UNC could be sued over Silent Sam statue

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A New York-based law firm representing 12 students and a professor at UNC at Chapel Hill is pressing the school to remove the Confederate statue, Silent Sam. (WTVD)

A New York-based law firm representing 12 students and a professor at UNC at Chapel Hill is pressing the school to remove the Confederate statue, Silent Sam.

Before taking legal action, a handful of protestors and even the city's mayor made the same request.

READ MORE: Protest continues at UNC Silent Sam statue; 3 arrests made

The lawsuit threat comes amidst a week of sometimes tense protests over the monument. A less-vocal group of Silent Sam supporters argue the statue should stay put - in tribute to UNC alumni killed in the Civil War.

An attorney wrote Wednesday to UNC officials contending the 1913 Confederate statue violates federal anti-discrimination laws.

"I 100 percent agree with this lawsuit, with this potential lawsuit because (UNC) is in violation," said UNC senior Michelle Brown, one of the 12 students being represented in the potential legal case.

The warning comes from Hampton Dellinger, a Durham attorney with the firm of Boies, Schiller & Flexner on behalf of the students, the professor, and the Black Law Students Association.

The school's top attorney and campus spokesmen did not respond to questions seeking comment.

However, the Vice Chancellor of University Communications, Joel Curran, issued this statement:

"We have received the letter and understand that for many people the Confederate Monument's presence can engender strong emotions, and we are respectful of those emotions. While we do not have the unilateral legal authority to move the monument, these students have raised questions about federal civil rights law that will need to be addressed, and we will work with our Board of Trustees and Board of Governors to do so. In the meantime, the Chancellor's Task Force on UNC-Chapel Hill History is developing an interpretive plan for McCorkle Place that will include signage presenting historical context of how the monument was erected as part of a broader effort to tell the honest and accurate history of the University."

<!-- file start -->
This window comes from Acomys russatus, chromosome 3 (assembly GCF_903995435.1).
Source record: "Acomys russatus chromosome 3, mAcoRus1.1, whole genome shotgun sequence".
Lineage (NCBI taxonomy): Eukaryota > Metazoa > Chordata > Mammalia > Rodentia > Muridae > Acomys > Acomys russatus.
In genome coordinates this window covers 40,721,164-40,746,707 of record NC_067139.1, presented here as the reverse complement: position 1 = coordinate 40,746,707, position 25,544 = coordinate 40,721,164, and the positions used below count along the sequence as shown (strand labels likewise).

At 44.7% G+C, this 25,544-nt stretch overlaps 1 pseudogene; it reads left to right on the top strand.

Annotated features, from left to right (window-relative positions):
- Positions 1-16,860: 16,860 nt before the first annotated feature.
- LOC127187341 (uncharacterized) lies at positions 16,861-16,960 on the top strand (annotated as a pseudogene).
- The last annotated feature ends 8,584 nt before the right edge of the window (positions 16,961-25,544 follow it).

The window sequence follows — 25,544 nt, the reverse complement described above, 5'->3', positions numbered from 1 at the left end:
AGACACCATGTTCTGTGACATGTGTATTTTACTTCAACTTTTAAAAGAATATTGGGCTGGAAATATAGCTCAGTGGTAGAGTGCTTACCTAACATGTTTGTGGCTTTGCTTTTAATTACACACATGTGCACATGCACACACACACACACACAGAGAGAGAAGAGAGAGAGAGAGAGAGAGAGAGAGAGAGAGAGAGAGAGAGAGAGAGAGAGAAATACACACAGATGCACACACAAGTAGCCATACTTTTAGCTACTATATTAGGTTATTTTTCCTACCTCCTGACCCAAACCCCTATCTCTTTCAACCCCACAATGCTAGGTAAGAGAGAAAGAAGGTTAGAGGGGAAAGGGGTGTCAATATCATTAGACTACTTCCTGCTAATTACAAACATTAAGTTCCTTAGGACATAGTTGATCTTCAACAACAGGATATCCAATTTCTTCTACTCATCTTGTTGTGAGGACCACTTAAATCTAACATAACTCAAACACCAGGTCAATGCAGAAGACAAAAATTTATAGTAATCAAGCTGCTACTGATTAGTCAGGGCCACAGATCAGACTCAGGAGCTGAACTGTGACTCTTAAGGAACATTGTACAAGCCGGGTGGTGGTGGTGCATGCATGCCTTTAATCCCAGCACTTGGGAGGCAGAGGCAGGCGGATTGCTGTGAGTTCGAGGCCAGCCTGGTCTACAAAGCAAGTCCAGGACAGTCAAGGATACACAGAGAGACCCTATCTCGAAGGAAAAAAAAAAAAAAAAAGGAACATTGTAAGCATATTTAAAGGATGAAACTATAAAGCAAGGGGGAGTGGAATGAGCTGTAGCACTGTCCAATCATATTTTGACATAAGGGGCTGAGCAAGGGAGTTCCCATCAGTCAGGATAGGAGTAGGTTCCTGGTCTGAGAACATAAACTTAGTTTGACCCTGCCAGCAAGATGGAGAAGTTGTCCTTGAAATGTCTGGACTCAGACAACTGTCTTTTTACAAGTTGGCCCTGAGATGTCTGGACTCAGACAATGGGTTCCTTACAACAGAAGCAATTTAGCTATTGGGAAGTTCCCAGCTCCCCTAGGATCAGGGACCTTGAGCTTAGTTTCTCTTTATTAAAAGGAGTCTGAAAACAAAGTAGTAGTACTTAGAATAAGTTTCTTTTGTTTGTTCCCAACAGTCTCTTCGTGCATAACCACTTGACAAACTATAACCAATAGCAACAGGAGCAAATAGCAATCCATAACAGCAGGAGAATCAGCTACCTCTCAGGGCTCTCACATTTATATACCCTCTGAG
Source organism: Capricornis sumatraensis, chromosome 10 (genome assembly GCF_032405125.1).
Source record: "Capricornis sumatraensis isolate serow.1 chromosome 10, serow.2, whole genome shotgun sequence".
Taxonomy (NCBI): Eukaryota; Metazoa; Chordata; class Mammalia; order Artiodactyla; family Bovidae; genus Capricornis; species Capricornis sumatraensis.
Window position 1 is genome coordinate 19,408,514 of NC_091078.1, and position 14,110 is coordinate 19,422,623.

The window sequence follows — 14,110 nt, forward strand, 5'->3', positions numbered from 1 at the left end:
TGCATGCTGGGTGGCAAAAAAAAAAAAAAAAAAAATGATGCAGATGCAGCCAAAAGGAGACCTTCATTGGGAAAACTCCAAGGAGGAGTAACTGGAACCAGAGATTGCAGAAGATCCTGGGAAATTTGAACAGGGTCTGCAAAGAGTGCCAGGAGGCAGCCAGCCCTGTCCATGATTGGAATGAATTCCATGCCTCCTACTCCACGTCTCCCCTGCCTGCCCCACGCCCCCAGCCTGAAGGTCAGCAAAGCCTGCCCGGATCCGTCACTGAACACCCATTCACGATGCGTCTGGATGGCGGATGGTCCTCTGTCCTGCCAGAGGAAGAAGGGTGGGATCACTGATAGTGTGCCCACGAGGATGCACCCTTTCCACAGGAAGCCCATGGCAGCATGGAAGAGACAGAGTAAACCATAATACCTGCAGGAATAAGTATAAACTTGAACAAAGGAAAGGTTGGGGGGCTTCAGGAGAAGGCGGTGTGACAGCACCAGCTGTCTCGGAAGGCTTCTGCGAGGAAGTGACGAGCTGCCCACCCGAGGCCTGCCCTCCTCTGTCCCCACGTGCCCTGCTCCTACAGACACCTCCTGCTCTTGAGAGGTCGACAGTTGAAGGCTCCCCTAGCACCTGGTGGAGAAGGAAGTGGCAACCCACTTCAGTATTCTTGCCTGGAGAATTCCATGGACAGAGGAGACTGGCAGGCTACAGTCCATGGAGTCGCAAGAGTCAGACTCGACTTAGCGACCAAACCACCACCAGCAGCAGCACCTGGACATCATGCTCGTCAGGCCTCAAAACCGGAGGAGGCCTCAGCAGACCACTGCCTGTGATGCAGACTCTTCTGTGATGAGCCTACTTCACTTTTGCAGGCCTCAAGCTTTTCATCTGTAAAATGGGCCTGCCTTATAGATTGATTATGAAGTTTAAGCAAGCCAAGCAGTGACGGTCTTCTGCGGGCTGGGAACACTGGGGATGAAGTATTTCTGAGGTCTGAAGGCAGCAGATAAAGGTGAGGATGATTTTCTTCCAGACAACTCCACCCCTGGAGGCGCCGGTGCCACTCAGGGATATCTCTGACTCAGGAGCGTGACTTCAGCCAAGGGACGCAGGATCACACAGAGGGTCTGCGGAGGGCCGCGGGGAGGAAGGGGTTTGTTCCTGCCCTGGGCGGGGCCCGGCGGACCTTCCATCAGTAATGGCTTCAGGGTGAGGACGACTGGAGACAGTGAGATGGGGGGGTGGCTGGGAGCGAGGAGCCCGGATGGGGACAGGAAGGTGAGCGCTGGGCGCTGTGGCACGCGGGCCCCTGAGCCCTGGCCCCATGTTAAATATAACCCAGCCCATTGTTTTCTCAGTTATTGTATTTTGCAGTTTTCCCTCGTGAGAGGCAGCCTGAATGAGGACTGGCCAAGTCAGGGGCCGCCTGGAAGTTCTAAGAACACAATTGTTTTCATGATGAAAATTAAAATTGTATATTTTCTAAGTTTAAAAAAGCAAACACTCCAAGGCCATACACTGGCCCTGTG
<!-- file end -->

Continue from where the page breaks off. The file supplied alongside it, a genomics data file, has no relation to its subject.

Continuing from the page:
And Chancellor Carol Folt maintains the school's hands are tied by a 2015 law passed in the state legislature preventing a monument's removal without approval by the North Carolina Historical Commission.

If the case does go to court, Brown believes a key piece of evidence is the speech Julian Carr, a wealthy Orange County industrialist and Confederate war veteran, delivered at the monument's unveiling 104 years ago.

"(Carr's speech) brags about whipping a black woman, it brags about the purity of the Anglo-Saxon race being maintained by those who fought for the Confederacy," said Brown. "That's racism."

The commission is set to meet September 22. The future of Silent Sam is not on the panel's agenda, but Brown and her cohorts will spend the next week trying to pressure the chancellor and the governor to get the issue added to the discussion.

REALEATED: Cooper seeks to move 3 Confederate monuments from Capitol grounds

The Associated Press contributed to this post.
Related Topics:
politicsconfederate monumentuncchapel hill newsconfederacynorth carolina newsChapel Hill
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